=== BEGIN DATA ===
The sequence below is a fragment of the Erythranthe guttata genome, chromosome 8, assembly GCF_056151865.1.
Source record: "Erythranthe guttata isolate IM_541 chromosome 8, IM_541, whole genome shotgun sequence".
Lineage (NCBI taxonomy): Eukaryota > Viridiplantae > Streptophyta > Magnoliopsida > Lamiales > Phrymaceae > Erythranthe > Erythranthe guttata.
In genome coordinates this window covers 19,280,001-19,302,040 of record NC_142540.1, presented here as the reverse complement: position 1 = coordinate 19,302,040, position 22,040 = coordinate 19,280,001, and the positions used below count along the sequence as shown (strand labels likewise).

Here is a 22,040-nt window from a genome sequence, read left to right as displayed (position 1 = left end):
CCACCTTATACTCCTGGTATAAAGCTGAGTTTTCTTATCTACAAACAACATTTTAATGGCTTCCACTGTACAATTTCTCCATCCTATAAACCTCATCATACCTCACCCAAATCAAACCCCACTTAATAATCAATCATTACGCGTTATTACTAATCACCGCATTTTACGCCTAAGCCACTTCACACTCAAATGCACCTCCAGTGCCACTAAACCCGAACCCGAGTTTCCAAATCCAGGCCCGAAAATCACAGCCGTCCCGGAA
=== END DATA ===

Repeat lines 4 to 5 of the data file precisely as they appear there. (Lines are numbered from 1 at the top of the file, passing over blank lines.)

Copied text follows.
In genome coordinates this window covers 19,280,001-19,302,040 of record NC_142540.1, presented here as the reverse complement: position 1 = coordinate 19,302,040, position 22,040 = coordinate 19,280,001, and the positions used below count along the sequence as shown (strand labels likewise).

Here is a 22,040-nt window from a genome sequence, read left to right as displayed (position 1 = left end):